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C++/Multiplication Table


I have been trying to figure out why my program won't run.  It seems to be hanging up on the Array initialization.  I hope you can help me with this, I'm going buggy! Thanks!
#include "stdafx.h"
#include "conio.h"
#include <string>

using namespace std;

int main()
  // 'start' and 'end' are the bounds for the array
  int start;
  int end;

  // Display text and input values
  cout << "Enter start number: ";
  cin >> start;
  cout << "Enter end number: ";
  cin >> end;
  cout << endl;
  int mt[end][10];

  if ((start < end) && (start > 0))
     cout << "=============================================================" << endl;
     for (int ii = 1; ii <= 10; ii++)
        cout << "|  ";
        if (ii < 10) cout << " ";
        cout << ii << " ";
     cout << "|" << endl << "=============================================================" << endl;
     for (int ii = 0; ii <= end - start; ii++)
        for (int jj = 1; jj <= 10; jj++)
         int multiplied_val = (start + ii) * jj;
         mt[ii][jj] = multiplied_val;
         cout << "|";
         if (multiplied_val < 10) cout << " ";
         if (multiplied_val < 100) cout << " ";
         if (multiplied_val < 1000) cout << " ";
         cout << multiplied_val << " ";
        }// for
        cout << "|" << endl << "-------------------------------------------------------------" << endl;
     }// for
     return 0;
  }// if
     cout << "Start must be greater than 0 and start must be less than end." << endl;
     return -1;

First sorry for not getting back to you sooner. I have been unexpectedly away from home for a few days and have only just now got access to the internet.

I am going to help with your immediate problem, that of defining the array mt. I am _not_ going to help with any further problems that might then arise once you can build your program, that is your problem <g>!

The problem is that you cannot define an array at compile time as an object allocated on the stack like this and expect the any of the dimensions to be specified at runtime. This is because the compiler is responsible for arranging for the space to be allocated and de-allocated for such objects and therefore needs the size of the array at compile time. In order to calculate the size the compiler needs:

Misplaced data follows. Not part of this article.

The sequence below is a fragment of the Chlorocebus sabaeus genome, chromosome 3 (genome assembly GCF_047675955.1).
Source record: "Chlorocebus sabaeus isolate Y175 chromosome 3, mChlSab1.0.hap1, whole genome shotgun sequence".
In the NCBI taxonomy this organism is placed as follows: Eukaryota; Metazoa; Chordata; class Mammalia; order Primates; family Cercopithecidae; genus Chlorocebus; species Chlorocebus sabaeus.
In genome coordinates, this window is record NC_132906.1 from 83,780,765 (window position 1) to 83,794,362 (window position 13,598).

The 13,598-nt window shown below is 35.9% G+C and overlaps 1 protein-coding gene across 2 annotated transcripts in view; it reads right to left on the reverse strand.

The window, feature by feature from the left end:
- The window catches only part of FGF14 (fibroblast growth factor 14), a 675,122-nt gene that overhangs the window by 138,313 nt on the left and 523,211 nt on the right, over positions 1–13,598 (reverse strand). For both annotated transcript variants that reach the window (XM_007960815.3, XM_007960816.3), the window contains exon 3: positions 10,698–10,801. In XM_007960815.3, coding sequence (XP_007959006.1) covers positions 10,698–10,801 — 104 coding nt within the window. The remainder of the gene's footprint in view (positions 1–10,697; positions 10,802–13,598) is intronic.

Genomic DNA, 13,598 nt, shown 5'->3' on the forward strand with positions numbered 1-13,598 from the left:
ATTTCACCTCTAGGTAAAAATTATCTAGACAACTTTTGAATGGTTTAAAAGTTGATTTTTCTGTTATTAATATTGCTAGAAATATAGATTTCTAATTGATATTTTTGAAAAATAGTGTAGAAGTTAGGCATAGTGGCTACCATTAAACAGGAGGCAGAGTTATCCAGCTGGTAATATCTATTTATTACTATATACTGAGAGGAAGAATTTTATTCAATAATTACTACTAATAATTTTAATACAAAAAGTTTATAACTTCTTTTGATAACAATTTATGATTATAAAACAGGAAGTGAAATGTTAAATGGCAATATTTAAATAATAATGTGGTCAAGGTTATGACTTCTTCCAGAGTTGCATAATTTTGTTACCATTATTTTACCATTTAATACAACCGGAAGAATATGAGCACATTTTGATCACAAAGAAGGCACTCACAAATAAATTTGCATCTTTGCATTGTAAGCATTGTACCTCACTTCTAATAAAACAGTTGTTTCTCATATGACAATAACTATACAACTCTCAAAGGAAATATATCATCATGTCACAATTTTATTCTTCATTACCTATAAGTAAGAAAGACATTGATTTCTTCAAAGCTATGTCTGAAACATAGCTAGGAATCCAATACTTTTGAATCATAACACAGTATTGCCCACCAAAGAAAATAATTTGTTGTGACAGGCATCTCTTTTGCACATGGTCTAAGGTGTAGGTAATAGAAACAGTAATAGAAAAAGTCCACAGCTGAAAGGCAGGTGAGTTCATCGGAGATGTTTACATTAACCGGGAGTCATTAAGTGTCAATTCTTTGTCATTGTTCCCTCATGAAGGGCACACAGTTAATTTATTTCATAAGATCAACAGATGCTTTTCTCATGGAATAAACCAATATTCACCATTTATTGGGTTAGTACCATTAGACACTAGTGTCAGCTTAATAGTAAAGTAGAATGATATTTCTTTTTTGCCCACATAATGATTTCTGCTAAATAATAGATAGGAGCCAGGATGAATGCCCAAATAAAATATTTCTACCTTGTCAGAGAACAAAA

- The type of elements in the array which gives the compiler the size of each element.
- The number of all dimensions in the array.

These two sets of items allow the compiler to calculate the size of the array in bytes (on most modern PCs). So for your case the calculation is as follows:

(byte size of single int) * rows * columns

The size of an int for a 32-bit compiler such as MSVC++ 6, 7 or 8 is 4 bytes so for an array of 10 rows of 20 columns will be 4 * 20 * 10 = 800 bytes.

As you need to specify some of the dimensions of the array at runtime you have to dynamically allocate the space for it using the C++ new [] operator and de-allocate it using delete [] when you are done, like so:

int *  array[100];

// ...

delete [] array;

However this does not work if you try to dynamically allocate a multidimensional array:

int * array new[10][20]; // DOES NOT WORK!

To work with a multidimensional array we have to modify the type of the variable we store the result of new [] and supply all bar the first dimension:

int (*array)[20] = new[10][20];